Tag: european union

Italy’s Renzi Goes Toe-to-Toe with the EU over Italy’s Troubled Banks

Only 17 percent of Italy’s money supply (M3) is accounted for by State money produced by the European Central Bank (ECB). The remaining 87 percent is Bank money produced by commercial banks through deposit creation. So, Italy’s banks are an important contributor to the money supply and, ultimately, the economy.

In anticipation of poor results from the Italian banks’ stress tests (which will be reported on July 29th), Italy’s Prime Minister, Matteo Renzi, has indicated that his government will unilaterally pump billions of euros into Italy’s troubled banks to recapitalize them, so that they can continue to extend credit and contribute to the growth of Italy’s broad money supply. There is a problem with this approach: it is not allowed under new EU rules. These rules require that bank bondholders take losses (a bail-in) before government bailout money can be deployed. But, in Italy, a big chunk of bank debt (bonds) is held by retail investors. These retail investors vote in large numbers. So, the EU bail-in regulation, if invoked, will certainly put Renzi’s neck on the chopping block. And that will come sooner rather than later because the Prime Minister has called for a referendum on Italy’s constitution in October and stated that he’ll resign if the referendum is voted down.

It’s no surprise that Renzi has his eye on banks. It’s also easy to see why he is worried and ready to pull the trigger on a state-sponsored bank bailout. The accompanying chart on non-performing loans should be cause for concern.

To put the non-performing loans into perspective, there is nothing better than the Texas Ratio (TR). The TR is the book value of all non-performing assets divided by equity capital plus loan loss reserves. Only tangible equity capital is included in the denominator. Intangible capital — like goodwill — is excluded.

So, the denominator is the defense against bad loans wiping the bank out, forcing it into insolvency. A TR over 100 percent means that a bank is skating on thin ice. Indeed, if the non-performing loans were written off, a bank with a TR in excess of 100 percent would be wiped out. All of the five big Italian banks in the accompanying table — including the Banca Monte dei Paschi di Siena (BMPS), the world’s oldest bank — fall into this ignominious category.

They need to be recapitalized. This could be done by issuing new shares on the market. But, all these banks’ shares are trading well below their book values. BMPS’ price is only about 10 percent of its book value, and Intesa Sanpaolo (the best of the lot) is only about 66 percent. In consequence, any new shares issued on the market would dilute existing shareholders and be unattractive. This is why an Italian state rescue is the most attractive source for the recapitalization.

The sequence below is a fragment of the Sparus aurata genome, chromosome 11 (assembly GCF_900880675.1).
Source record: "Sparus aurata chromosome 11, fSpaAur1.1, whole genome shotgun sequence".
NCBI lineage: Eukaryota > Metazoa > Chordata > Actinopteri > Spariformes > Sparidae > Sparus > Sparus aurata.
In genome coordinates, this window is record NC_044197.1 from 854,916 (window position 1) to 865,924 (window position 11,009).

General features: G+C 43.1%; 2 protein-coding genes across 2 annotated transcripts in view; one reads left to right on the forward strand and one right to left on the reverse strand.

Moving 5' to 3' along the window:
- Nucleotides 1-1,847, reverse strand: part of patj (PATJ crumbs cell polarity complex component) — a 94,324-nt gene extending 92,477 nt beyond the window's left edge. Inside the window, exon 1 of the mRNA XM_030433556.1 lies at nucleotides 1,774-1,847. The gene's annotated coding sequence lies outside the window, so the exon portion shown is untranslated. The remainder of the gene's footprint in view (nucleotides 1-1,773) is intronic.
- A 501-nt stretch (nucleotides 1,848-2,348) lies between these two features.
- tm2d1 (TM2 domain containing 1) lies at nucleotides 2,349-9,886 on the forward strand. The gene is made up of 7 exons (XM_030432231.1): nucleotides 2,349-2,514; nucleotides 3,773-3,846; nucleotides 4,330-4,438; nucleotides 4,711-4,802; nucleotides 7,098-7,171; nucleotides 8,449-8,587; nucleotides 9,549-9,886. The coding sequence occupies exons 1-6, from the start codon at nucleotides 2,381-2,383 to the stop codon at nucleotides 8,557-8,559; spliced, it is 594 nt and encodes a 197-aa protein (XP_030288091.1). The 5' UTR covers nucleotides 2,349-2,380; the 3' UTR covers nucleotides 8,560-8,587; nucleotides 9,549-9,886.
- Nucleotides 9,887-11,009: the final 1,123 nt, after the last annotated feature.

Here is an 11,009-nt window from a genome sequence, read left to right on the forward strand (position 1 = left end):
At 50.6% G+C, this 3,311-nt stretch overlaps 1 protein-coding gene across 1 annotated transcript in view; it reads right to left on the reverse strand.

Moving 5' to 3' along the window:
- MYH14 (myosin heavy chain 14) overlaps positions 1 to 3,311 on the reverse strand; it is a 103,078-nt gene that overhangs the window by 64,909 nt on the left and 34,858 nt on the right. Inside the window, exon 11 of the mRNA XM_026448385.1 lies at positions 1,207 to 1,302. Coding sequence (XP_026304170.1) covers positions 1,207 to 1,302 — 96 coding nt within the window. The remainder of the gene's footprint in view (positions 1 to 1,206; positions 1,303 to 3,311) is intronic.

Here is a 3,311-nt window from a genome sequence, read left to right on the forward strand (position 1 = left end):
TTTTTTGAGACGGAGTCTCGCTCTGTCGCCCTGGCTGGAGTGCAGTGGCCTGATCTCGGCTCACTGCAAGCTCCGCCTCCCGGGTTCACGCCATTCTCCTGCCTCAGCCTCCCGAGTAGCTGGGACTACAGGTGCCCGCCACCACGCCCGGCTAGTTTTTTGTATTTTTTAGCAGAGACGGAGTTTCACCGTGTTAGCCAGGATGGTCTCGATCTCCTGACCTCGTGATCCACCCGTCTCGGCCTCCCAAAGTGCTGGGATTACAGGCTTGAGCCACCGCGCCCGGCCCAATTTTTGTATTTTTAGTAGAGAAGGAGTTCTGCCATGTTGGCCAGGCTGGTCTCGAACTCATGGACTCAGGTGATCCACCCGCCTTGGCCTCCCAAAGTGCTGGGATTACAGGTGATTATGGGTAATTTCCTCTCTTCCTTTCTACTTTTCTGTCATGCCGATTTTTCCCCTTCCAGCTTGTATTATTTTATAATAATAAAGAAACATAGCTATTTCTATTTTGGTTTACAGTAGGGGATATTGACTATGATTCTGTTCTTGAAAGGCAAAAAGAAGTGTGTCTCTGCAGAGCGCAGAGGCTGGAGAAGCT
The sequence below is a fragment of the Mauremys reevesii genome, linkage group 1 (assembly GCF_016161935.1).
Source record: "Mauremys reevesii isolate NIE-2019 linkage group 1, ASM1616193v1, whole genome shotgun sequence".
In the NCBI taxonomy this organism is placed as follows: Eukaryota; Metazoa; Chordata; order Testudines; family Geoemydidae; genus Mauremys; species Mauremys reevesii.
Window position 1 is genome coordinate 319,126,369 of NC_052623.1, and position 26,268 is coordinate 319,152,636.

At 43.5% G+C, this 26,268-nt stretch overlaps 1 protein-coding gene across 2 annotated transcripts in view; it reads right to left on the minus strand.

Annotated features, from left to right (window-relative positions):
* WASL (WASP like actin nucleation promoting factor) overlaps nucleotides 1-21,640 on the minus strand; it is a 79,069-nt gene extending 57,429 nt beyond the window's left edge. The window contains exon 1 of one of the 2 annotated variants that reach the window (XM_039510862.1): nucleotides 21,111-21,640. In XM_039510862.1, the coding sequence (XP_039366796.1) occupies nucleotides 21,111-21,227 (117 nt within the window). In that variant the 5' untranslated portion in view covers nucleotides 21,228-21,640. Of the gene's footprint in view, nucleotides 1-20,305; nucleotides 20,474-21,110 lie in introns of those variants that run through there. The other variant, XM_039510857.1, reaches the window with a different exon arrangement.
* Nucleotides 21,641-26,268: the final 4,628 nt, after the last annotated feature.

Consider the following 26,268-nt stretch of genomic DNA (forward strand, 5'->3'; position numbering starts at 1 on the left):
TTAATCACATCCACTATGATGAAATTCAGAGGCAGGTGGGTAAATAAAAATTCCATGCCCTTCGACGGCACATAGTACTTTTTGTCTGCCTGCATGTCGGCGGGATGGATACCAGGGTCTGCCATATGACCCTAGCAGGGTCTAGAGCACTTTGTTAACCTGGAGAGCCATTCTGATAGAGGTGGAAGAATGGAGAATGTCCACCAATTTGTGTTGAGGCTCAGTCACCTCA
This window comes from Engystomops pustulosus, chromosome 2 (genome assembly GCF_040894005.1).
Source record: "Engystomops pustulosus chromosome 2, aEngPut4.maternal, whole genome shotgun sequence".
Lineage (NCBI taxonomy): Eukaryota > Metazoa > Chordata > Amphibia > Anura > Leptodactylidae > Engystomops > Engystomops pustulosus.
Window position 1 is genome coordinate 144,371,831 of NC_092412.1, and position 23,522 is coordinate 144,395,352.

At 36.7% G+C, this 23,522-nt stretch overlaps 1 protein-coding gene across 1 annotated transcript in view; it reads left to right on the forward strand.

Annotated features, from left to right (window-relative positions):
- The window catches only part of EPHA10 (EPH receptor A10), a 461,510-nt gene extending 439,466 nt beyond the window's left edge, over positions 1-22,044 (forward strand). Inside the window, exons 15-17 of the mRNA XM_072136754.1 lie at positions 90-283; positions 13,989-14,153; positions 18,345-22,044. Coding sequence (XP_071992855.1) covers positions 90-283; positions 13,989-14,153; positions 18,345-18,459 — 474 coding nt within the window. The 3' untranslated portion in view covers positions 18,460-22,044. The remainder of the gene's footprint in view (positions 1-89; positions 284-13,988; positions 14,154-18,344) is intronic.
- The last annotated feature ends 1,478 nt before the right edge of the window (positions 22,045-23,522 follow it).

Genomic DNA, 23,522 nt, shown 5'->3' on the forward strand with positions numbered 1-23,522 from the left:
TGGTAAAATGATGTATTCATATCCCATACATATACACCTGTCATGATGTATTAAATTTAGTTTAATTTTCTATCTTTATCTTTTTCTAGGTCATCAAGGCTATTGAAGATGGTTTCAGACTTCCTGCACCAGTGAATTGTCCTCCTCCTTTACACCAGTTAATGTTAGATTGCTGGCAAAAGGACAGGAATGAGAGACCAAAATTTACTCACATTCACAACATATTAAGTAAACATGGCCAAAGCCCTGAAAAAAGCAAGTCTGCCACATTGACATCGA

What if the United Kingdom Departs the European Union?

Donald Trump’s success in the U.S. is not unique. Europe is being buffeted by similar populist currents.

The United Kingdom might vote to exit the European Union in June. Moreover, a yes victory might spark what John Gillingham of the Harvard Center for European Studies and Cato’s Marian Tupy of the Cato Institute called a “rush for the exits.”

The most important question for UK voters is: Does belonging improve their lives?

European unity originally was designed to expand economic markets. The “European Project” took a dramatic new turn in 1993 with the Maastricht Treaty, which created the European Union and set as a goal “ever-closer union among the peoples of Europe.” This process was enthusiastically endorsed by a Eurocratic elite, many of whom are located in Europe’s quasi-capital of Brussels.

Are the benefits worth the cost? The single market remains the organization’s greatest contribution to Europe. However, regulation increased as Brussels expanded its authority. The London-based group Open Europe figured that the 100 most important EU regulations cost Britons about $33.3 billion annually.

The EU unabashedly infringes national sovereignty. For instance, Nile Gardiner of the Heritage Foundation wrote: “For decades, the British people have had to surrender their right to self-determination and have been forced to endure the humiliation of having British laws being overruled by European courts, and a multitude of rules and regulations imposed by unelected bureaucrats in Brussels.”

The UK government figures about half of economically significant laws originate in EU legislation. Yet London doesn’t need oversight from Brussels, having set the global standard for parliamentary government for much of the world.

Which is why Prime Minister Cameron pressed for broader British exemptions from EU dictates. He won only modest concessions.

At least Brussels still is less Leviathan than is Washington. But some Eurocrats openly pine for a United States of Europe.

Unfortunately, continental government is almost inherently anti-democratic. The EU has been attacked for its “democratic deficit.” Washington suffers a similar problem.

What the American Experience Suggests for Brexit

A few years ago President Barack Obama urged members of the European Union to admit Turkey. Now he wants the United Kingdom to stay in the EU. Even when the U.S. isn’t a member of the club the president has an opinion on who should be included

Should the British people vote for or against the EU? But Britons might learn from America’s experience.

What began as the Common Market was a clear positive for European peoples. It created what the name implied, a large free trade zone, promoting commerce among its members. Unfortunately, however, in recent years the EU has become more concerned about regulating than expanding commerce.

We see much the same process in America. The surge in the regulatory Leviathan has been particularly marked under the Obama administration. Moreover, the EU exacerbated the problem by creating the Euro, which unified monetary systems without a common continental budget. The UK stayed out, but most EU members joined the currency union.

Economics of the Syrian Refugee Crisis

The Syrian Civil War has produced about 5.8 million Syrians seeking refuge or asylum elsewhere–a scale of population displacement unseen since World War II. Although the flow into Europe dominates the news, most of the registered Syrian refugees remain in the Middle East. Lebanon, Turkey, and Jordan are the main recipients of the immigration wave, receiving roughly 1.1 million, 2.7 million, and 640,000 Syrians, respectively. The Gulf States are hosting about 1.2 million Syrians on work visas but they are not legally considered refugees or asylum seekers because those nations are not signatories to the UNHCR commission that created the modern refugee system. Regardless, the humanitarian benefit of Syrians working and residing there is tremendous.